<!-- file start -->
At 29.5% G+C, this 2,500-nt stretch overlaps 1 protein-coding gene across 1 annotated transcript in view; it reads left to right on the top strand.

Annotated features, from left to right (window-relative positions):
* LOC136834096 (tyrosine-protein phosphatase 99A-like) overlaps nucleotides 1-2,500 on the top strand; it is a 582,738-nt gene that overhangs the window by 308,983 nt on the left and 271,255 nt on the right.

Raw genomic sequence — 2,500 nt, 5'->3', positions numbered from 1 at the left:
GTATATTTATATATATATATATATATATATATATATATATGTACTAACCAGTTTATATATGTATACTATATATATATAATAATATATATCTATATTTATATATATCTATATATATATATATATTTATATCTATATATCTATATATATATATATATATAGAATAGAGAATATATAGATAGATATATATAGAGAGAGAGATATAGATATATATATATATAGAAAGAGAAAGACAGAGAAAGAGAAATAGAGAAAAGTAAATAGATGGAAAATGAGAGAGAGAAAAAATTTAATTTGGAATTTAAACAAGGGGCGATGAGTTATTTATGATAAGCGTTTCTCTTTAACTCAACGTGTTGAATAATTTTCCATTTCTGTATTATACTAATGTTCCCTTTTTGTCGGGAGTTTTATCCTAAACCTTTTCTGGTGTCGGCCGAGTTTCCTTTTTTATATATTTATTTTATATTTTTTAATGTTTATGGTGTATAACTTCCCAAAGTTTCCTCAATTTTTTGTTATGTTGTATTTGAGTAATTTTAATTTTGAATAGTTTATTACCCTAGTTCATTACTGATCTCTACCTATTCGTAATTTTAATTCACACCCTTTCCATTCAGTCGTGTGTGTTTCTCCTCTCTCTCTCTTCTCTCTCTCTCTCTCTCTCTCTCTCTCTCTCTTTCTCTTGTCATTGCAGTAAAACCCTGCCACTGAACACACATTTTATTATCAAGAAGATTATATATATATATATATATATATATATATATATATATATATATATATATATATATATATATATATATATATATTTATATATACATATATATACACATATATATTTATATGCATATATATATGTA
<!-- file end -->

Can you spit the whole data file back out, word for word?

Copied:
At 29.5% G+C, this 2,500-nt stretch overlaps 1 protein-coding gene across 1 annotated transcript in view; it reads left to right on the top strand.

Annotated features, from left to right (window-relative positions):
* LOC136834096 (tyrosine-protein phosphatase 99A-like) overlaps nucleotides 1-2,500 on the top strand; it is a 582,738-nt gene that overhangs the window by 308,983 nt on the left and 271,255 nt on the right.

Raw genomic sequence — 2,500 nt, 5'->3', positions numbered from 1 at the left:
GTATATTTATATATATATATATATATATATATATATATATGTACTAACCAGTTTATATATGTATACTATATATATATAATAATATATATCTATATTTATATATATCTATATATATATATATATTTATATCTATATATCTATATATATATATATATATAGAATAGAGAATATATAGATAGATATATATAGAGAGAGAGATATAGATATATATATATATAGAAAGAGAAAGACAGAGAAAGAGAAATAGAGAAAAGTAAATAGATGGAAAATGAGAGAGAGAAAAAATTTAATTTGGAATTTAAACAAGGGGCGATGAGTTATTTATGATAAGCGTTTCTCTTTAACTCAACGTGTTGAATAATTTTCCATTTCTGTATTATACTAATGTTCCCTTTTTGTCGGGAGTTTTATCCTAAACCTTTTCTGGTGTCGGCCGAGTTTCCTTTTTTATATATTTATTTTATATTTTTTAATGTTTATGGTGTATAACTTCCCAAAGTTTCCTCAATTTTTTGTTATGTTGTATTTGAGTAATTTTAATTTTGAATAGTTTATTACCCTAGTTCATTACTGATCTCTACCTATTCGTAATTTTAATTCACACCCTTTCCATTCAGTCGTGTGTGTTTCTCCTCTCTCTCTCTTCTCTCTCTCTCTCTCTCTCTCTCTCTCTCTCTTTCTCTTGTCATTGCAGTAAAACCCTGCCACTGAACACACATTTTATTATCAAGAAGATTATATATATATATATATATATATATATATATATATATATATATATATATATATATATATATATATATATATATTTATATATACATATATATACACATATATATTTATATGCATATATATATGTA